domingo, 12 de junho de 2016
Donald Tusk wants to bury the European Dream / Criticism of EU-topia is now socially acceptable.
Donald Tusk wants to bury the European Dream
Criticism of EU-topia is now socially acceptable.
By JACOPO BARIGAZZI 6/13/16, 5:28 AM CET
Europe is coming around to Donald Tusk’s way of thinking.
The European Council president has been spreading a message that until recently would have sounded surprisingly Euroskeptic coming from the head of an EU institution: We need to let go of the “European” dream — at least as it has usually been defined since the founding of the Union.
But rather than provoke outrage, Tusk’s position is largely being accepted as the new EU reality, even by stalwart European integrationists who now admit that the answer to every problem is not “More Europe.”
In 18 months on the job, the former Polish prime minister has managed a subtle but significant shift in the EU’s political center of gravity on a range of issues facing the bloc, from the migration and Greek bailout crises to coping with the rise of “populist,” anti-EU politicians in several countries. The balance of influence has moved from west to east, from idealism to pragmatism, from the European Commission’s headquarters in the Berlaymont to Tusk’s base, across the street, in the Council’s Justus Lipsius building.
In a remarkable series of speeches, a newly emboldened Tusk has taken aim at what he portrayed as a European reflex for “confronting reality with all kinds of utopias.” His rhetorical assault on the idea of European integration as a cure-all — arguably the governing religion of the EU for several decades — reached a crescendo in an address in Brussels earlier this month, when Tusk blamed “lyrical and in fact naïve Euro-enthusiastic visions of total integration” for “the strengthening of Euroskeptic moods” across the continent.
“This is what it’s all about — looking in very practical terms to what can be achieved” — Pierre Vimont, French diplomat
Sources familiar with Tusk’s thinking say his recent remarks are part of longer-term effort to stifle the EU’s “More Europe” reflex, which has largely backfired in the response to the migration crisis. The speeches were also a way to try to indirectly influence national politics — not just in the U.K., where the “Brexit” debate is now at full boil, but also in countries such as the Netherlands and France, where anti-EU forces continue to gain ground.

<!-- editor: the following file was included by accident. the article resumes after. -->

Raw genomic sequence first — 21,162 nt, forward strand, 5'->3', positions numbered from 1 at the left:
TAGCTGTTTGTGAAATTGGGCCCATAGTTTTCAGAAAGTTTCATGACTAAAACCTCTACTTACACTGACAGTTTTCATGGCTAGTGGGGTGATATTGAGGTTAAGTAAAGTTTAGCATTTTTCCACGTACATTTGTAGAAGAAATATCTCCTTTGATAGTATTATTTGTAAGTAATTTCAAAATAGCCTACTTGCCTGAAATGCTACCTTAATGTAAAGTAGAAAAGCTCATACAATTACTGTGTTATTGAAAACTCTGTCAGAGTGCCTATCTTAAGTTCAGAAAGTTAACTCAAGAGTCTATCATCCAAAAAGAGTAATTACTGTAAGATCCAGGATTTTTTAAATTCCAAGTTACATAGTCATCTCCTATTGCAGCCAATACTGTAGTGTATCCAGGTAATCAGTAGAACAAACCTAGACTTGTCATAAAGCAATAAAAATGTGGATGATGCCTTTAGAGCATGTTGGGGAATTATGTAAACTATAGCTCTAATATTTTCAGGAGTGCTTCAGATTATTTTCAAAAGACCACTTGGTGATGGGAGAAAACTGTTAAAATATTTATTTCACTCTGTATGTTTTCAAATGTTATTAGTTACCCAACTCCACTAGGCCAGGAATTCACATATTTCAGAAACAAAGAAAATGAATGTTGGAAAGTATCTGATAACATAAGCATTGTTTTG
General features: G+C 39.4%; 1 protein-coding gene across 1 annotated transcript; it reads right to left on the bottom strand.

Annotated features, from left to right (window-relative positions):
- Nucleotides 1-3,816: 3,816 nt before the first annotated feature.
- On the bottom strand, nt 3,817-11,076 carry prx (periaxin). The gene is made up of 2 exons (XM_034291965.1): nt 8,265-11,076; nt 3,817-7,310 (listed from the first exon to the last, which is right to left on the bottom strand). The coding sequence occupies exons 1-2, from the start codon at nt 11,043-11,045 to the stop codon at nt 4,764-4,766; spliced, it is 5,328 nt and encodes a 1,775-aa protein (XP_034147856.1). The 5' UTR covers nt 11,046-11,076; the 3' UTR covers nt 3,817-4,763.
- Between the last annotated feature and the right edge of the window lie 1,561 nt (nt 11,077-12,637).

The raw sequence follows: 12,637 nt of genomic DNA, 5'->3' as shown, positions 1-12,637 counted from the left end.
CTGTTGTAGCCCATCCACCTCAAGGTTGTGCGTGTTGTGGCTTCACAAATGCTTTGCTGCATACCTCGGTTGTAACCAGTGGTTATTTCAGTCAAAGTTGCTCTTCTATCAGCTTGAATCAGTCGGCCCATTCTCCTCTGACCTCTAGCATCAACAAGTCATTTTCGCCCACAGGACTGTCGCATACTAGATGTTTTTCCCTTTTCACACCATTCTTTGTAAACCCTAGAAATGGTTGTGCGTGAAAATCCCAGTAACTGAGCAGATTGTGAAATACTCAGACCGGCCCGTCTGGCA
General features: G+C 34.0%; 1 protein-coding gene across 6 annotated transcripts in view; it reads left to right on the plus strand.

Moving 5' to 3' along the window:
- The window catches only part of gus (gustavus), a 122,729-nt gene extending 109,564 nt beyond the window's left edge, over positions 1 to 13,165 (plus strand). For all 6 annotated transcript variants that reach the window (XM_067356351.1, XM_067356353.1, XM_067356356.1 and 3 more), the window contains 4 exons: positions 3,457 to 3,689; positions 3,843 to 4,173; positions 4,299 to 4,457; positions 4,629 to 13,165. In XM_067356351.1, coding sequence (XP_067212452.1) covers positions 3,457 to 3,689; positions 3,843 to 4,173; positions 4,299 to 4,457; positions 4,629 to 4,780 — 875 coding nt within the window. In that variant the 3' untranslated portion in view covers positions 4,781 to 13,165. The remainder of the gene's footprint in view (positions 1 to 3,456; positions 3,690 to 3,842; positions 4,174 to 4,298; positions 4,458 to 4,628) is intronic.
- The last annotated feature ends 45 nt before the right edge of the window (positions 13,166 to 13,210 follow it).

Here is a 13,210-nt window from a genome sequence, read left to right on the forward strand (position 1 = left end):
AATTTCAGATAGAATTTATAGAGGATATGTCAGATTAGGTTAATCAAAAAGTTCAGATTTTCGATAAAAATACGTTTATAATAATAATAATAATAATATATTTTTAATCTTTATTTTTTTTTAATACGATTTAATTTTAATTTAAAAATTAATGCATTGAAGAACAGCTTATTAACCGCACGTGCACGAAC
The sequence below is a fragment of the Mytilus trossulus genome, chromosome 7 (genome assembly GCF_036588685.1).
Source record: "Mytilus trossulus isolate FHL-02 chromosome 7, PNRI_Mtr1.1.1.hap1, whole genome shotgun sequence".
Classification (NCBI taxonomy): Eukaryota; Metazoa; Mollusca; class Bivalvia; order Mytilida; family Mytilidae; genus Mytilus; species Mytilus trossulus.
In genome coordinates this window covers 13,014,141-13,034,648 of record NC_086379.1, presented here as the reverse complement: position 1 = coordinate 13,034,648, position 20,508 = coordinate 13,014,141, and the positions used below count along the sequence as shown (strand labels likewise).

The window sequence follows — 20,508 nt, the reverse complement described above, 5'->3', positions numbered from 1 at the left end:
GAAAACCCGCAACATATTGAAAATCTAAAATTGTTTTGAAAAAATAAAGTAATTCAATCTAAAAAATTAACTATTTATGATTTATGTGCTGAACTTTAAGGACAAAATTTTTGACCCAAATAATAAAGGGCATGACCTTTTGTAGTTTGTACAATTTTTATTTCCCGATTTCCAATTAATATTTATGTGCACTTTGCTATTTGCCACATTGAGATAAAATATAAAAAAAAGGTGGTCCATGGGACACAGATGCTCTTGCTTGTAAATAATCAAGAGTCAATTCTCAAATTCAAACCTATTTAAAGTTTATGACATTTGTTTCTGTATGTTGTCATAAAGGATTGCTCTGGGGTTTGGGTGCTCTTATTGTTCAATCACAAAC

“This very down-to-earth approach that President Tusk is taking now in this whole migration issue I think is something rather welcome in Paris but also in many other capitals at the moment, because this is what it’s all about — looking in very practical terms to what can be achieved,” said Pierre Vimont, a veteran diplomat and former chief of staff to three French foreign ministers.
Time to hit ‘pause’
Vimont is not alone. Hubert Védrine, another longtime French politician and former foreign minister, said in an interview recently that Europe needs a “pause.” On Friday Jeroen Dijsselbloem, finance minister for another core European country, the Netherlands, called for an end to EU expansion, saying that Europe had grown so quickly that “decision making has become more difficult.” Dutch voters in April overwhelmingly rejected a proposed EU deal with Ukraine in a referendum that was seen as a proxy vote on the European project as a whole.
Even Commission President Jean-Claude Juncker, who pushed an ambitious EU migration policy that emphasized the sharing of the burden across all EU countries only to see it coopted and watered down by Tusk in a series of difficult summits over the past year, has acknowledged the shift.
At a 40th anniversary celebration of the European People’s Party, the same event where Tusk talked of unrealistic “utopias,” Juncker admitted that Brussels needed to make room for differences of opinion in Europe. “Not everyone who does not agree with certain aspects of the European refugee policy and the proposals made by the Commission is a populist,” he said, allowing that there were “sometimes good reasons to question proposals.”